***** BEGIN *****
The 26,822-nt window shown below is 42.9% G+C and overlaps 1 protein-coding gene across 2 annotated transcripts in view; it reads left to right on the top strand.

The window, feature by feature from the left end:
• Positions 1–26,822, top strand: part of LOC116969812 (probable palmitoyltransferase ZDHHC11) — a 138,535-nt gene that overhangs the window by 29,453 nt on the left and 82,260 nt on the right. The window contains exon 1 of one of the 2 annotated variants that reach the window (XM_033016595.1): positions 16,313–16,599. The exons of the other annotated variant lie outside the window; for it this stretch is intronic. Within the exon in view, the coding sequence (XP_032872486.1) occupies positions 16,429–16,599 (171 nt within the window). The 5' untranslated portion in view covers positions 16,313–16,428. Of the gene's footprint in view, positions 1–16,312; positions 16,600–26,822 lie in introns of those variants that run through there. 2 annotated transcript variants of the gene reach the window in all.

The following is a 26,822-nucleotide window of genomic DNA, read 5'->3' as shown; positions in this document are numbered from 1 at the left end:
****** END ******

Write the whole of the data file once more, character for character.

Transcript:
The 26,822-nt window shown below is 42.9% G+C and overlaps 1 protein-coding gene across 2 annotated transcripts in view; it reads left to right on the top strand.

The window, feature by feature from the left end:
• Positions 1–26,822, top strand: part of LOC116969812 (probable palmitoyltransferase ZDHHC11) — a 138,535-nt gene that overhangs the window by 29,453 nt on the left and 82,260 nt on the right. The window contains exon 1 of one of the 2 annotated variants that reach the window (XM_033016595.1): positions 16,313–16,599. The exons of the other annotated variant lie outside the window; for it this stretch is intronic. Within the exon in view, the coding sequence (XP_032872486.1) occupies positions 16,429–16,599 (171 nt within the window). The 5' untranslated portion in view covers positions 16,313–16,428. Of the gene's footprint in view, positions 1–16,312; positions 16,600–26,822 lie in introns of those variants that run through there. 2 annotated transcript variants of the gene reach the window in all.

The following is a 26,822-nucleotide window of genomic DNA, read 5'->3' as shown; positions in this document are numbered from 1 at the left end: